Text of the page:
The risks of running into unmanageable debt is also high. In another case, a 15-year-old boy in the western port city of Patra had exceeded the limit on more than 20 credit cards he had stolen from his parents and relatives by placing illegal bets. He also ran away when it all came to light, sending an SMS message to his parents a few hours later apologizing for his behavior and saying that he was going to end his life. The terrified parents promptly contacted the electronic crimes squad of the Greek Police, which traced him several hours later to an intercity bus depot in Athens in a dire psychological state.
He would spend hours every day crouched over the green baize table, seemingly calm and collected, like all experienced players. His pulse, however, would race every time the dealer handed out a new card. After countless days and nights spent gambling, smoking and drinking, betting every last euro, Panayiotis was left high and dry.
“I’ve been gambling since I was 10 years old, since my friends and I would bet each other who would knock the other’s marbles out of the circle,” Panayiotis, aged 53, told Kathimerini recently. “When I was a teenager I’d spend all my pocket money at illegal casinos.”
Sophia was addicted to games of chance, her gambling becoming a lifestyle and the measure of her emotions, determining whether she was happy, sad, angry or hopeful. She went through all of her savings and then started borrowing from friends and relatives, burning through the lot.
“It was a soul-destroying situation,” says the 35-year-old. “It ruined me financially, socially, personally and professionally. I lost touch with reality, I became a very closed, obsessed person.”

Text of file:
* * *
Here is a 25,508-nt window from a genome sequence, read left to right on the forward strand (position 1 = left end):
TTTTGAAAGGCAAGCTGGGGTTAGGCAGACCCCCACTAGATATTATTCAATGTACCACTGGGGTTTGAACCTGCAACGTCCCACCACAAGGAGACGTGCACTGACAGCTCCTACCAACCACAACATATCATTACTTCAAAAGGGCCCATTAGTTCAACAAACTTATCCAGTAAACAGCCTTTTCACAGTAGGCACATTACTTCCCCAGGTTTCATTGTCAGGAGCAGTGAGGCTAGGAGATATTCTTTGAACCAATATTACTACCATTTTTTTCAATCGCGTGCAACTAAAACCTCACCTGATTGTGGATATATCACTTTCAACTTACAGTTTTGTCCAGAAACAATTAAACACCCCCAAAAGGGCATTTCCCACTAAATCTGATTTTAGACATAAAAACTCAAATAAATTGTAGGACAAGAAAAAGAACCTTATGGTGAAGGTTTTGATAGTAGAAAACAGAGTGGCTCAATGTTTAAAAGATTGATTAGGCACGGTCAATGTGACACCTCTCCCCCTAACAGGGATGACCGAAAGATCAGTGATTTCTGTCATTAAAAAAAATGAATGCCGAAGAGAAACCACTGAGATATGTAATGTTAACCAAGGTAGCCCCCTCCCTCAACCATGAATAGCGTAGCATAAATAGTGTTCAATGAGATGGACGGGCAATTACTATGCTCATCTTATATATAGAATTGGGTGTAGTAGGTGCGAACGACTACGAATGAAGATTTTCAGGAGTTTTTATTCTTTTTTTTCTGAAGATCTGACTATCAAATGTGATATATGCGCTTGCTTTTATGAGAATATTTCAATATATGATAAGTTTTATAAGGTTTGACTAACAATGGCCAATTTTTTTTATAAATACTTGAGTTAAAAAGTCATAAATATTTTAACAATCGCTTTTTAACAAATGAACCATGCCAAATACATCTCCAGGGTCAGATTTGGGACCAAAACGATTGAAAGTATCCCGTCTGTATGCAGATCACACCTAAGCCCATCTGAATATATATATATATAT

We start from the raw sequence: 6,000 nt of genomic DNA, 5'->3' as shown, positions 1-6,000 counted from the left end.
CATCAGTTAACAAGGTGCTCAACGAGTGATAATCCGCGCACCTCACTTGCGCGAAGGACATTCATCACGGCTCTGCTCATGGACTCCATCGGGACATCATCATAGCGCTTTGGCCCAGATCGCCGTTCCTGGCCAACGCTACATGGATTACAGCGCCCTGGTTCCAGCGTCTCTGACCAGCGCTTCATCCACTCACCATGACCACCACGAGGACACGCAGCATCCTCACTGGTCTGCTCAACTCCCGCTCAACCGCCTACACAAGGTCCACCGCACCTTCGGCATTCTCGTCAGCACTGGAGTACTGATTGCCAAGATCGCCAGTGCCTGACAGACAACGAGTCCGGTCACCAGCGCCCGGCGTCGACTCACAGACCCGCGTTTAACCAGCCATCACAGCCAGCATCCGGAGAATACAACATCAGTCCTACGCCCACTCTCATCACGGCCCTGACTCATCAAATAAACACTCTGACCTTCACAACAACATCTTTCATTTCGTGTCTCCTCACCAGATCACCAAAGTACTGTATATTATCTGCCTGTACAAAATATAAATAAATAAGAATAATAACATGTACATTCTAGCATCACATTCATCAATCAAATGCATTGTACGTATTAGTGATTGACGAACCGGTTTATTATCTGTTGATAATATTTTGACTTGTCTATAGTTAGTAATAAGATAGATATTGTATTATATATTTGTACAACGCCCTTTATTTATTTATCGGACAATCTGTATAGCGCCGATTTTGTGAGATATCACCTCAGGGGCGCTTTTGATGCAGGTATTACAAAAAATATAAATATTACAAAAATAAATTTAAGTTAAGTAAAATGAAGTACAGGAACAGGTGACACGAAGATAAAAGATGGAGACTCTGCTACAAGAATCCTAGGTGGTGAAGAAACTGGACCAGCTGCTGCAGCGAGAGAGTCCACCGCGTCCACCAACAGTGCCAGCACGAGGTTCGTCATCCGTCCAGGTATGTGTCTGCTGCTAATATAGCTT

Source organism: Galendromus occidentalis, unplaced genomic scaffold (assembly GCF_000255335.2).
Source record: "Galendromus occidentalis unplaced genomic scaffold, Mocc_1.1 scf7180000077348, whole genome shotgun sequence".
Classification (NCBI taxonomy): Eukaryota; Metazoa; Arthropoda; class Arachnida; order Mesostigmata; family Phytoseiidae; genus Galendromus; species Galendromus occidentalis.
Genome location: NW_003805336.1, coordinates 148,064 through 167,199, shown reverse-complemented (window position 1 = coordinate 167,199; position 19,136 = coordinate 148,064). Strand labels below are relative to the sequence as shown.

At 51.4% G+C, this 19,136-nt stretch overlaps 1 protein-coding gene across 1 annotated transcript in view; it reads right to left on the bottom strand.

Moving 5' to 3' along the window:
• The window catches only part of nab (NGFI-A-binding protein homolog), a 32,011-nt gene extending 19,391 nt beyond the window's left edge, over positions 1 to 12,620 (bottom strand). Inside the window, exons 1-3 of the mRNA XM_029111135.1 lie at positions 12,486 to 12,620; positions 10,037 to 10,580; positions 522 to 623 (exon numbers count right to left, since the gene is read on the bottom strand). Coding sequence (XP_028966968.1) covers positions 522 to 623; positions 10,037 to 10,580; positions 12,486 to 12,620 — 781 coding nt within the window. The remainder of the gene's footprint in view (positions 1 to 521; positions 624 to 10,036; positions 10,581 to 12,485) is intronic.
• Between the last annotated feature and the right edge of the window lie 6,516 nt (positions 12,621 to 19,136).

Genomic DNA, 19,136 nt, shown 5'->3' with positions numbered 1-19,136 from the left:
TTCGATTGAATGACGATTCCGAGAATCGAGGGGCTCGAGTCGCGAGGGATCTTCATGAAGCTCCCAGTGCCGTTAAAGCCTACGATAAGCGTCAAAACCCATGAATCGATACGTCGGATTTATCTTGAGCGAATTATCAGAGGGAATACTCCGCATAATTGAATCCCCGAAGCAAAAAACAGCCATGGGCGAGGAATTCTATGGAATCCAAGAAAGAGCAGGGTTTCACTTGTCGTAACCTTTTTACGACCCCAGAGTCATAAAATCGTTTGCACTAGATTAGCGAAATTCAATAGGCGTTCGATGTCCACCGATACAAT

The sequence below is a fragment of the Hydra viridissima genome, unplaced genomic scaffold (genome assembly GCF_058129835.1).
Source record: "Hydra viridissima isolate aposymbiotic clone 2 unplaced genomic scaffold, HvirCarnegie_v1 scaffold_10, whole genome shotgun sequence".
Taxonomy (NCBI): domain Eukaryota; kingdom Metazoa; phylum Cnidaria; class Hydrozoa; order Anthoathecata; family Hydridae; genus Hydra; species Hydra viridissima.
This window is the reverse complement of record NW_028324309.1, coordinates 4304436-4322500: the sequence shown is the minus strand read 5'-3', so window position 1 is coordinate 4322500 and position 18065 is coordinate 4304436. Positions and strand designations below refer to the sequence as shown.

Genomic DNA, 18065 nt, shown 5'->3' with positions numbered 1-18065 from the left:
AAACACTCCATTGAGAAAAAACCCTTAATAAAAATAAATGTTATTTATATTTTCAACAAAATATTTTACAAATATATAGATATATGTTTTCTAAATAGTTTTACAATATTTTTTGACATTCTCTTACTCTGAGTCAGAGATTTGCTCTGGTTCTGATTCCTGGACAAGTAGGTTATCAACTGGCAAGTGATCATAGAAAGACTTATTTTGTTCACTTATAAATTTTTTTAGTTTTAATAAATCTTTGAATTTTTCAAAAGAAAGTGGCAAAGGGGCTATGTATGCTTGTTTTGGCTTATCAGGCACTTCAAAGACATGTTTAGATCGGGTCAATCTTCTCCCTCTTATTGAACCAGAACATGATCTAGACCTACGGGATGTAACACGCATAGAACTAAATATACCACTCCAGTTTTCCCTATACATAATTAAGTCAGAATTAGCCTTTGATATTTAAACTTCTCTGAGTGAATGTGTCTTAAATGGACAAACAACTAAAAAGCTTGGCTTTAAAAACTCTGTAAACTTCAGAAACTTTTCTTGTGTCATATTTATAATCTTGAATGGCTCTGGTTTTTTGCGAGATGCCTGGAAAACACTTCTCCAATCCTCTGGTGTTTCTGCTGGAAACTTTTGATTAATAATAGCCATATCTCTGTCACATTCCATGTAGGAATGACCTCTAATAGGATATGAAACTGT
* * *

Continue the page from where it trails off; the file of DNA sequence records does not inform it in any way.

For both Panayiotis and Sophia every loss became a new opportunity to try for a new win. When their lives hit rock bottom, they decided to address their problem and sought help from the experts at the KETHEA – ALPHA addiction clinic.
“When gamblers finally decide to come here it means that they are desperate, that they have amassed too many debts, meaning they have exhausted all possible sources of borrowing, and have also reached a professional impasse,” explains Antonis Parios, a psychotherapist and head of the program.
In Panayiotis’s case, the signs that he was at risk of addiction were all around him. His father was an alcoholic and his older brother was also addicted to gambling.
“I played. The morning was spent at the betting shop, midday at the racetrack and in the afternoon I’d go to a casino,” says Panayiotis. “I was seduced by the glamour, it makes you feel like a king,” he says of his fascination with casinos, adding that he gambled for 20 years, with just a few brief intervals.
“I tried to stop the downward spiral alone. I would manage for a while and then tumble again.” From 2007 to 2009, Panayiotis estimates he spent more than 500,000 euros on gambling and saw his businesses collapse.
For Sophia, a big loss became her salvation, the event that compelled her to seek help from KETHEA two-and-a-half years ago.
“Thank God I lost, otherwise I would never have come here,” she admits. “My biggest regret was losing my parents’ trust, which I am only just starting to regain.”
KETHEA is currently treating 85 people for gambling addiction in a program that lasts between 8 and 18 months. Panayiotis joined the program five years ago and still goes to group sessions every day.
“I haven’t felt that I may relapse but I don’t want to tempt myself. I don’t even experiment with playing cards,” he says.
“In the past three years demand for help with gambling has risen by about 20 percent,” explains Parios. “The prospect of easy money, financial difficulties, unemployment and job insecurity are among the leading triggers of gambling addiction.”
KETHEA, a drug rehabilitation center, started its ALPHA program for alcohol and gambling addiction in 2003 and today it comprises eight psychologists, social workers and psychiatrists, and three administrative staff. The average age of patients is 35-47 years old, of whom more than 90 percent are men. According to data from the last 10 years, the most popular forms of gambling among addicts are games of chance (60 percent) and lotteries (51 percent). For 41 percent of gambling addicts, casino games are the most popular, 30 percent prefer cards and 16 percent go for slot machines or VLTs.
“Addiction to gambling has many common characteristics with addiction to alcohol and drugs. The difference is that the elements of impulse and ambivalence are much more prominent,” explains Parios. “There is also a much higher rate of suicide attempts among gamblers.”
The 1114 gambling addiction hotline operates Monday through Friday from 9 a.m. to 9 p.m.